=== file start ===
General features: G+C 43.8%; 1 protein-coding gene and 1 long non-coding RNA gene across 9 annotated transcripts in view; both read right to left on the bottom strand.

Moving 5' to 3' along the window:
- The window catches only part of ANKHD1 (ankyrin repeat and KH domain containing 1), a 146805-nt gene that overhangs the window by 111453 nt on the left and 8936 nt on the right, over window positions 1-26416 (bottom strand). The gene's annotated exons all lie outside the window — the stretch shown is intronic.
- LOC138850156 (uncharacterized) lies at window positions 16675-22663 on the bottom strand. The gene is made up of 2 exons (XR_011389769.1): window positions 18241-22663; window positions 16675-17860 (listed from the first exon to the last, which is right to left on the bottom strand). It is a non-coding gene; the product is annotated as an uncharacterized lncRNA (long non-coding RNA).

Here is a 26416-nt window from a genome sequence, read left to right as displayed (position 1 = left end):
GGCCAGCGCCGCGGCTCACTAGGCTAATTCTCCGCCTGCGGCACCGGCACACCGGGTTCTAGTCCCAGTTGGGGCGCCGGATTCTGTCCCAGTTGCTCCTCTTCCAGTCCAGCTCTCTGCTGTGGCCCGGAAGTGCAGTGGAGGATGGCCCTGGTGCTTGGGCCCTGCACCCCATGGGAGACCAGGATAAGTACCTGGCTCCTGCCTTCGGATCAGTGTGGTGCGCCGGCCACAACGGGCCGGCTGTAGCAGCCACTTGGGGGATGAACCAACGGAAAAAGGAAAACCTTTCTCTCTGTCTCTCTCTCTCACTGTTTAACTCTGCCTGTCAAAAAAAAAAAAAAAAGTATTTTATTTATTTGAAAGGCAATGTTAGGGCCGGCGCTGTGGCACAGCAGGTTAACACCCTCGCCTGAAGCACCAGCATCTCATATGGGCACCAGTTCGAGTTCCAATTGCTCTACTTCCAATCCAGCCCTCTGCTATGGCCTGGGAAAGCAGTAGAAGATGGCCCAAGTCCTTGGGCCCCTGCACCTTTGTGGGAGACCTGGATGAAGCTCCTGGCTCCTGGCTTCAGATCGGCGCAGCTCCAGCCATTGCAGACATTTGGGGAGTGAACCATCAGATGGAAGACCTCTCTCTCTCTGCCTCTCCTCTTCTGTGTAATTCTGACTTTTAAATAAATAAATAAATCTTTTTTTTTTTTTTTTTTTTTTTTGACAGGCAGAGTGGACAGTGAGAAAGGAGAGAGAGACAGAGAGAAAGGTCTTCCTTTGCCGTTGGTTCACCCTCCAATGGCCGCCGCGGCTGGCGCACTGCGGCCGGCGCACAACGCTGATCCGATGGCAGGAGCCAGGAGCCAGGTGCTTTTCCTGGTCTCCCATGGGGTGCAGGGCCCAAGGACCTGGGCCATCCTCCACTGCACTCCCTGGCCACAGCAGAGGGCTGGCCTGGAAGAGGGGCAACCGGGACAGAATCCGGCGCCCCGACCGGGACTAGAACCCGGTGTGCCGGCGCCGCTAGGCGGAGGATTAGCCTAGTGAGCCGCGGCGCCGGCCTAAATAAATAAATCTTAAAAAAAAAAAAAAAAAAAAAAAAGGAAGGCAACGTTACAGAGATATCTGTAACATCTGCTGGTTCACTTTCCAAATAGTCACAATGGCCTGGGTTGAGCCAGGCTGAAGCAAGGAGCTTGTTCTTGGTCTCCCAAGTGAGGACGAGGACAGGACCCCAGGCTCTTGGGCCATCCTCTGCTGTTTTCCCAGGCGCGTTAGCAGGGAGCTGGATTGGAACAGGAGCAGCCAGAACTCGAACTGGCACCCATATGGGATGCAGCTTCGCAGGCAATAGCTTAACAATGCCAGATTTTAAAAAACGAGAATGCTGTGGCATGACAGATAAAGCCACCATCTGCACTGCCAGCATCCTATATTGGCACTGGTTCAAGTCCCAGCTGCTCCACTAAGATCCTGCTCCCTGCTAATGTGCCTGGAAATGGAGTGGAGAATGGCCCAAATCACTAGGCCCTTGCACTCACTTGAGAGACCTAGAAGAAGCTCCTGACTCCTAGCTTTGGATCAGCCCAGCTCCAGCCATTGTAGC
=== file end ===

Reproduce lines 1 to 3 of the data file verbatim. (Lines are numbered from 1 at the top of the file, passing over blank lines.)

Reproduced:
General features: G+C 43.8%; 1 protein-coding gene and 1 long non-coding RNA gene across 9 annotated transcripts in view; both read right to left on the bottom strand.

Moving 5' to 3' along the window:
- The window catches only part of ANKHD1 (ankyrin repeat and KH domain containing 1), a 146805-nt gene that overhangs the window by 111453 nt on the left and 8936 nt on the right, over window positions 1-26416 (bottom strand). The gene's annotated exons all lie outside the window — the stretch shown is intronic.